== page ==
Alex Tuch grew up rooting for Buffalo. ©2022, Micheline Veluvolu

After special season in Buffalo, Sabres’ Alex Tuch wants to reach higher level

BUFFALO – Nearly seven months later, the novelty of playing for the Sabres, the team he passionately rooted for growing up, hasn’t worn off for winger Alex Tuch.

In the back of his mind, Tuch had hoped an opportunity to join the Sabres would materialize someday, perhaps at the end of his career. Then on Nov. 4, the Vegas Golden Knights sent him to Buffalo as part of the blockbuster Jack Eichel trade.

Tuch, a Baldwinsville native, now lives his childhood dream every day.

“Something that … since I was 3 years old (I was) looking to maybe do one day,” Tuch said of playing for the Sabres. “I didn’t know when it was going to be. Maybe even try to finish it off or anything like that. It happened a lot sooner than I thought I was going to, but I will tell you that I’m very happy that it did happen.”

The community warmly welcomed the affable Tuch, 26, and his No. 89 jersey can be spotted all over the KeyBank Center stands every game.

On an upstart team filled with likable personalities, Tuch, who usually has a smile etched on his face, has quickly become one of Sabres’ most popular players. Clearly, besides his scoring prowess, his zeal for playing in Buffalo resonates with the fan base.

“It’s been unbelievable,” Tuch said of the fan support April 30 as the Sabres held end-of-season meetings. “It’s been so welcoming for not only my teammates in the organization but for the entire city. I’ve seen nothing but unbelievable support. … I have to say thank you for that. It made my job a lot easier and my family’s life a lot more enjoyable.”

Meanwhile, Tuch, who was recovering from shoulder surgery when the Sabres acquired him, meshed with a group of players that grew close over the season.

The Sabres cast Tuch in a more prominent role he embraced. The five-year veteran is one of the Sabres’ oldest and most experienced players, and he has established himself as one of their leading voices.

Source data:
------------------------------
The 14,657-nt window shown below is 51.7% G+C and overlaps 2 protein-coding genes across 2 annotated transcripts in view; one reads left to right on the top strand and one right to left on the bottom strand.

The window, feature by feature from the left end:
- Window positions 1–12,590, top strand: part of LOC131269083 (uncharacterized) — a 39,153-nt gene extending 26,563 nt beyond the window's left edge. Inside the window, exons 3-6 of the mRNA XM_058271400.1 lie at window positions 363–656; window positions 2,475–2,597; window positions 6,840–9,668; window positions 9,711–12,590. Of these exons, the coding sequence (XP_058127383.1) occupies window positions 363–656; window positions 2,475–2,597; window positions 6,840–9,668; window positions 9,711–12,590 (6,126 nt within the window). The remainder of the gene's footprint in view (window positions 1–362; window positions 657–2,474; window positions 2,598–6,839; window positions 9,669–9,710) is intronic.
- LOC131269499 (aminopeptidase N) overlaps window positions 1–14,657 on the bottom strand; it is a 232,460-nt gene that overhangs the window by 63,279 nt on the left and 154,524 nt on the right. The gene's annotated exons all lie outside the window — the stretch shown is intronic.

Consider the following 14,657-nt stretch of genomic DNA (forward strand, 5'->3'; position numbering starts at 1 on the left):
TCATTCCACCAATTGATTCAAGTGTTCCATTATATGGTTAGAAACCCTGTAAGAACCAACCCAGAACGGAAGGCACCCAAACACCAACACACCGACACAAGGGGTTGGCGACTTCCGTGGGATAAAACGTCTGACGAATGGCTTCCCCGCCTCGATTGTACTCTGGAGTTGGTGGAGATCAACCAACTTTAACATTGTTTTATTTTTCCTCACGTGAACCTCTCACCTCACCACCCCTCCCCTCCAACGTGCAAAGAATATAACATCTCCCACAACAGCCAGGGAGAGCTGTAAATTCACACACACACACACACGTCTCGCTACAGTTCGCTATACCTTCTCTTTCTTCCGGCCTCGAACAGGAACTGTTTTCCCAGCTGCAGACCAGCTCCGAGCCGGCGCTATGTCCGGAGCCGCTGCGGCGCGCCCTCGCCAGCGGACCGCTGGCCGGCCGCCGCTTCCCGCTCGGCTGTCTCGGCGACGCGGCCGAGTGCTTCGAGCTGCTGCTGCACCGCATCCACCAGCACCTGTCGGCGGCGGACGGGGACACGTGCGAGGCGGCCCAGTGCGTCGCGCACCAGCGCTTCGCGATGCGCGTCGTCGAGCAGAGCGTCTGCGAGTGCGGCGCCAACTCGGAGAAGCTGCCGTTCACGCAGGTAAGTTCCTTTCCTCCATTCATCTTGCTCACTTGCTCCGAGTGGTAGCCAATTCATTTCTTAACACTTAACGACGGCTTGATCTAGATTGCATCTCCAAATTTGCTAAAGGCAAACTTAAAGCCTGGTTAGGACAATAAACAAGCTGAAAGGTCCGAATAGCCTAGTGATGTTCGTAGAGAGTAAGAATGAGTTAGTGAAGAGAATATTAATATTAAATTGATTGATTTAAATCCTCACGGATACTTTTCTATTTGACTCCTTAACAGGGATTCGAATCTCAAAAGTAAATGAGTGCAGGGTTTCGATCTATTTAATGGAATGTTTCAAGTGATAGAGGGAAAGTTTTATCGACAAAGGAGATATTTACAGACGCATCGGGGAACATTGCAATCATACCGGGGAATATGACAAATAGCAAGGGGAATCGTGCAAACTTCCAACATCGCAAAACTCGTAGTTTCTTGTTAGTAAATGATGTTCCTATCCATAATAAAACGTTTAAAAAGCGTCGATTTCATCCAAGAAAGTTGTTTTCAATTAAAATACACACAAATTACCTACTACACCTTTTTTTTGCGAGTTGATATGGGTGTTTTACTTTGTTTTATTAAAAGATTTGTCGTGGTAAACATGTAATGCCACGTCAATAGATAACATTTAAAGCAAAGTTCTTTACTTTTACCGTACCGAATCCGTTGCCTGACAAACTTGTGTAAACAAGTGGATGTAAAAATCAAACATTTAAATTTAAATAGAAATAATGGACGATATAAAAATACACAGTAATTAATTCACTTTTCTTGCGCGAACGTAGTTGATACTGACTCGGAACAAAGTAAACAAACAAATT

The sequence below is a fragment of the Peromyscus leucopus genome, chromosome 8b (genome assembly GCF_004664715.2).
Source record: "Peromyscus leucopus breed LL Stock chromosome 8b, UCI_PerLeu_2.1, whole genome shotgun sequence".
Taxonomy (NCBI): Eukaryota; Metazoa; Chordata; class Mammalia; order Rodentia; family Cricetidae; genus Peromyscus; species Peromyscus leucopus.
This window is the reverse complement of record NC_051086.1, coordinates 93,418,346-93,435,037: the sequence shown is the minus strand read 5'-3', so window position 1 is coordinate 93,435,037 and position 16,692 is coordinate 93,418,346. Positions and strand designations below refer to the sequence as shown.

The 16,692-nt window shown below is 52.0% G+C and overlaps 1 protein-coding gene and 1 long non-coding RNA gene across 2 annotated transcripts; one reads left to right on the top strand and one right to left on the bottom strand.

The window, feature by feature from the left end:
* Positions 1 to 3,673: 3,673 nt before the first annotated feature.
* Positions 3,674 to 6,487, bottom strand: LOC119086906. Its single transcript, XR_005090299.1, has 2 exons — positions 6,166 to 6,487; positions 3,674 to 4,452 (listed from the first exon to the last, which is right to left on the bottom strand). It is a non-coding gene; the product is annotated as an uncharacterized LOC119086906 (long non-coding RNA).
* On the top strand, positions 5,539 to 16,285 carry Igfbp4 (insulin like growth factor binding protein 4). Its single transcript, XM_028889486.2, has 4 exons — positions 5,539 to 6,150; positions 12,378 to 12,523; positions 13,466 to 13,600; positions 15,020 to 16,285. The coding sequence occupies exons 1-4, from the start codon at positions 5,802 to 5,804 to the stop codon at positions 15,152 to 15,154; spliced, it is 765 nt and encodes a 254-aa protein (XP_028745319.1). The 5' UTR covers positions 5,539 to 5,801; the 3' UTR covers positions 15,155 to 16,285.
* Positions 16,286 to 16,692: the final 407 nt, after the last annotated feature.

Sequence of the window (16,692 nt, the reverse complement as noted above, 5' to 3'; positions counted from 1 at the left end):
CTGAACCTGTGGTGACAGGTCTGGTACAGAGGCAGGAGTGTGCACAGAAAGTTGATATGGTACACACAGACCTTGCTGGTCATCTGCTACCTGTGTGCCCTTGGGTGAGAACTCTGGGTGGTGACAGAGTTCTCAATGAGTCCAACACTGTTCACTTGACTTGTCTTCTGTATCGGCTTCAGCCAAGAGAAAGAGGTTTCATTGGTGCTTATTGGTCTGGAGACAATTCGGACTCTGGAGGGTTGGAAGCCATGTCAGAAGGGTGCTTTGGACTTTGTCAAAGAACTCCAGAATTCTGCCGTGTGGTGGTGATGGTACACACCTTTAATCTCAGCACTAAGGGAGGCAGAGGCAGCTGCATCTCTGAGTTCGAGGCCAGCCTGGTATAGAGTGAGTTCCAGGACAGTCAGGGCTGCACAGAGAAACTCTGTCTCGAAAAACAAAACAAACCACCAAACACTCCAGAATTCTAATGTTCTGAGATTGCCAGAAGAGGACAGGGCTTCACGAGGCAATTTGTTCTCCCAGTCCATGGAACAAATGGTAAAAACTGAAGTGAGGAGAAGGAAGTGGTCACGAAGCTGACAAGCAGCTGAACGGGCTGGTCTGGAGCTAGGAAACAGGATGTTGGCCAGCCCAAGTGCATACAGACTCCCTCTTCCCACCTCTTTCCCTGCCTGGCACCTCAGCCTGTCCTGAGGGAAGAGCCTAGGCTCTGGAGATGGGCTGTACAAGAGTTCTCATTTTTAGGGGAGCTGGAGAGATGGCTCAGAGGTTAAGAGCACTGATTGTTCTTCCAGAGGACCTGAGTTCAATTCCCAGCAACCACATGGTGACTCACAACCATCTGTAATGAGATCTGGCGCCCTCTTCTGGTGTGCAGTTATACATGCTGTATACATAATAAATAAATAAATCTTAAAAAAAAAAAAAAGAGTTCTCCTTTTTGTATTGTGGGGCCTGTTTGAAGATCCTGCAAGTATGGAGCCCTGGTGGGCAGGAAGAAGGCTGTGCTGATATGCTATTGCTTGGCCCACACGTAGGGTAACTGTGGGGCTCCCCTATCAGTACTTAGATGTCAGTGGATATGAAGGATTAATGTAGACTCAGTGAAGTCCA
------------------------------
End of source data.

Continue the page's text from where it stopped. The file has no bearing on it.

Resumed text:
“I don’t think I changed my personality or how I carry myself or how I interact with my teammates at all,” Tuch said. “I’d say that I guess my role going from one of the youngest guys to one of the older guys on this team is something that maybe made it a little more influential or impactful within the group.

“We have a very young team in this locker room and it’s a team that I loved being a part of. It was a team where it doesn’t matter how old you are. It doesn’t matter how many games you’ve played or where you’ve played. Everyone in that locker room has led in some facet and it starts with the guys up top. It starts with (Kyle) Okposo and (Zemgus) Girgensons. The culture that they’ve been able to create in the locker room has been unbelievable.”

After years of skating as a second- or third-liner, Sabres coach Don Granato often utilized Tuch at right wing on the top trio beside center Tage Thompson and Jeff Skinner. Tuch also killed penalties and played in every situation, averaging a career-high 18 minutes, 25 seconds of ice time a game.

The easy transition and fresh opportunities buoyed Tuch’s scorching start, and following his debut Dec. 29, the 6-foot-4, 217-pound power forward compiled 10 points in his first 10 outings. Only four players in franchise history have enjoyed a more prolific 10-game start after being acquired in a trade.

But Tuch cooled off as the season progressed. He scored seven of his 12 goals in his first 16 appearances.

“I was able to find my groove pretty quickly,” Tuch said. “Obviously, going through the season had a little bit of a production lull about 20 or so games in. That’s something I’m looking to not have next year and to work on my consistency from a production standpoint. I don’t think my game wavered too much but sometimes that happens.”

Overall, Tuch compiled 38 points in 50 games.

“I’ve said this to Alex, I think he’s still scratching the surface of what he can do as a hockey player,” Sabres general manager Kevyn Adams said. “I think he has another level.”

Tuch wants to use his first normal offseason in three years to reach that higher level.

Last year, two weeks after Vegas’ playoff run ended, Tuch learned he needed to undergo shoulder surgery. Two years ago, the NHL restarted its season in August following a COVID-19 pause, so he spent much of the summer playing in the Edmonton bubble.

This year, Tuch plans to attack a training regimen and get in some golfing.

“I was telling the guys that I haven’t golfed in a year and a half, so that will be nice to get back on the course,” Tuch said. “It will be good to really kind of get back to building my strength up and trying to get more longevity and try to not be injured, so there are a lot of things I want to work on off the ice along with getting back to really having a couple good months of really skating and building skills work.”

The Rochester Americans must win Game 3 tonight against the Laval Rocket at Blue Cross Arena to stay alive in the best-of-five AHL North Division final.

The Amerks lost the first two games in Laval.

“What I said to the guys is the way you win three in a row is you win one,” Amerks coach Seth Appert told reporters following Monday’s 3-1 loss. “You don’t think about winning three in a row; we need to win one game three different times.”

The AHL on Tuesday suspended Amerks forward Ben Holmstrom two games for an illegal check to the head in Sunday’s 6-1 loss.

Sabres winger Rasmus Asplund has scored a tournament-high six goals in seven games for Team Sweden at the World Championship.

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